Acne Scars: 6 Things to Know About How to Treat Them

How to erase the damage from pimple picking and other bad skin habits.

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Stop picking at your pimples

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Inflammation left over after the acne has cleared up is what contributes to scarring, according to Angela Lamb, MD, a dermatologist with Mount Sinai Hospital in New York City. If you want to prevent scarring, keep your hands off the area: no rubbing or scratching. Picking at your skin increases inflammation and can damage skin further, which makes scars appear worse and last longer. It can also push bacteria deeper into the skin, causing more serious collagen damage.

Treat acne at the first sign of trouble

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The best way to avoid acne scars is to treat your acne issues from the start. Dr. Lamb recommends aggressively treating your acne before it gets out of control. If your skin takes a sudden turn for the worst, see a dermatologist for a professional opinion and treatment. And experiment with these various home remedies for acne.

Know the difference between pockmark scarring and discoloration scarring

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Dark spots, called post-inflammatory hyperpigmentation, are temporary marks that should disappear in three to six months. Topical retinoids can help repair the skin and decrease the appearance of these marks. Pockmark or "ice pick" scars are caused by damage to the skin's collagen, and often need to be treated with lasers or fillers. "This is why treating acne aggressively is important," says Dr. Lamb. "Once you get a deep scar like that, it is very hard to fix."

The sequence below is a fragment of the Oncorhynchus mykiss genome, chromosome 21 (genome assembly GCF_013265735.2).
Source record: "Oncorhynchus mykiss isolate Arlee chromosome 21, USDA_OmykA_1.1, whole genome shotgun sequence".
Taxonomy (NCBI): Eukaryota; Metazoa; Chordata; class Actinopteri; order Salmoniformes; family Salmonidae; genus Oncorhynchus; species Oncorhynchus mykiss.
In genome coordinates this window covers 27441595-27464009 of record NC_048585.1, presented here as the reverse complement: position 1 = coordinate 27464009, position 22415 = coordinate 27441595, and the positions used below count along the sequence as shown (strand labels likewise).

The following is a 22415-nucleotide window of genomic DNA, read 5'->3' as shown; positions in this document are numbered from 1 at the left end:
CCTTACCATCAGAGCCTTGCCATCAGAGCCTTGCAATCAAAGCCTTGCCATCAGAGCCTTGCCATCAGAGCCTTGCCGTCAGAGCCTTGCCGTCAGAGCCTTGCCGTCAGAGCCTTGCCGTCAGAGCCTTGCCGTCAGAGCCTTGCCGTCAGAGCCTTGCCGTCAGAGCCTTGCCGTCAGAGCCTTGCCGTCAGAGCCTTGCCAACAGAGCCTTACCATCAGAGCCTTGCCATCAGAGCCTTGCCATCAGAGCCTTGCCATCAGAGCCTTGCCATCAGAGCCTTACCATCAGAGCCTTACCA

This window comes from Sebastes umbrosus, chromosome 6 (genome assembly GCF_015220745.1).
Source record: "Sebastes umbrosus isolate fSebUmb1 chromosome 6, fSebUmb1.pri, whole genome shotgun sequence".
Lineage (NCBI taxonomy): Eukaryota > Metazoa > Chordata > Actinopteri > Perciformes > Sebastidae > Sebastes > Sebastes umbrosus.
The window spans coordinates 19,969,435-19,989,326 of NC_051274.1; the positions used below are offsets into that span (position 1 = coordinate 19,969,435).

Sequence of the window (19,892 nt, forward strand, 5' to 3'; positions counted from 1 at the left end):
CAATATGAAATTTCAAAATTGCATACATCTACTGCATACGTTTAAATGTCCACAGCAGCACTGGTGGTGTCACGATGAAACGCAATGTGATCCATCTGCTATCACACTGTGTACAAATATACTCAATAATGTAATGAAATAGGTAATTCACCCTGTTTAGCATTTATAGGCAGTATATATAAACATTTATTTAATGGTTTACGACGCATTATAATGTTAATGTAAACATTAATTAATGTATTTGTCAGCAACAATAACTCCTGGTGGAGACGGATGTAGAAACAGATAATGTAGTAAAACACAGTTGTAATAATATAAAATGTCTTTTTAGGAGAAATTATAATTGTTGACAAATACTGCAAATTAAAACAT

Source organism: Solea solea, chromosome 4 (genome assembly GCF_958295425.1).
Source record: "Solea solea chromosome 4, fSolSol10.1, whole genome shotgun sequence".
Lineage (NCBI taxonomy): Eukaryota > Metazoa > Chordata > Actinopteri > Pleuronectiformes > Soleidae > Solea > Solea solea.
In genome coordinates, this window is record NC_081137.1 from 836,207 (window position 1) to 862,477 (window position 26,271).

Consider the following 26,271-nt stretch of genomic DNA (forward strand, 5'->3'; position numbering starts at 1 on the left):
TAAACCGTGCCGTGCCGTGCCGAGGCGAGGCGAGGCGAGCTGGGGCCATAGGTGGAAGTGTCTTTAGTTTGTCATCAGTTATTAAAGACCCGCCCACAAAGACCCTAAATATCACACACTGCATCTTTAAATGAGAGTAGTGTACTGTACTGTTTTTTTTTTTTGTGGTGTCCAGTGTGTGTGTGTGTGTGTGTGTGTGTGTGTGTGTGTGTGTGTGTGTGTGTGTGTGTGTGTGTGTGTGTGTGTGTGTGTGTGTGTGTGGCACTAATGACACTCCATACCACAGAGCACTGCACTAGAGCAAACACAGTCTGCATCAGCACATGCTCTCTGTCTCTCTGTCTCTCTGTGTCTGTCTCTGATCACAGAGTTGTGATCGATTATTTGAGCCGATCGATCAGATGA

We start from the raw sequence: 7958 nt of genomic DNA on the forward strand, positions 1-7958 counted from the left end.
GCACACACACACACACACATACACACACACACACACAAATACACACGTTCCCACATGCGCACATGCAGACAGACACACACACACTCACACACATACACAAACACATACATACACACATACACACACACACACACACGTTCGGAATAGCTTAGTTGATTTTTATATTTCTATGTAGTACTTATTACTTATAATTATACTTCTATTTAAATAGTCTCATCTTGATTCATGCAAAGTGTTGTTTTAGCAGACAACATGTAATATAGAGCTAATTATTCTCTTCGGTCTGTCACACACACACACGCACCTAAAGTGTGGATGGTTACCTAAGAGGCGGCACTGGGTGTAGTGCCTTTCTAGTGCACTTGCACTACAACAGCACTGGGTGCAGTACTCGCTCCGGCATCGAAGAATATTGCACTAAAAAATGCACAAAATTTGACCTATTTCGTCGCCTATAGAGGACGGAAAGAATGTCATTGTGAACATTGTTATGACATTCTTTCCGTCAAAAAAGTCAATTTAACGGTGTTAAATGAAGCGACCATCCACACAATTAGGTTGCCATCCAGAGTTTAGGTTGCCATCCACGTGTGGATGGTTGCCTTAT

Be vigilant about sun exposure

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Sun exposure can make scars appear darker and take longer to heal. Ultraviolet rays boost pigment-producing cells, which can make your scar appear more visible. Always use SPF 30 or higher on your face and look for a broad-spectrum sunscreen, which protects against both UVA and UVB waves.

Add aloe vera gel into your treatment

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Pure aloe vera gel has long been used to heal wounds and reduce swelling. A 2014 study of 60 participants suffering from mild to severe acne looked at whether adding aloe vera gel to a standard topical retinoid treatment would increase healing. The results were clear. The combination of aloe vera gel and retinoid treatment was significantly more effective at reducing inflammation and acne lesions than the control group who only used a topical retinoid treatment. Other studies have shown that aloe vera boosts collagen in the skin after trauma, which can lessen the appearance of existing scars. Apply pure aloe vera gel (available at most pharmacies and health food stores) to scars and acne marks twice a day to see results. Here are other neat uses for aloe vera gel.

Up your vitamin C intake

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Vitamin C helps rebuild collagen, which can help reduce the appearance of facial scars. Kitchen Cures, a Reader's Digest book, recommends the vitamin because it "strengthens cell walls and can help protect your skin from scarring that blemishes can cause." Try to incorporate these foods that are rich in vitamin C into your diet. Aim to get 250 to 500 milligrams of vitamin C per day. You can also look for products that contain vitamin C that you can apply directly to the scar.

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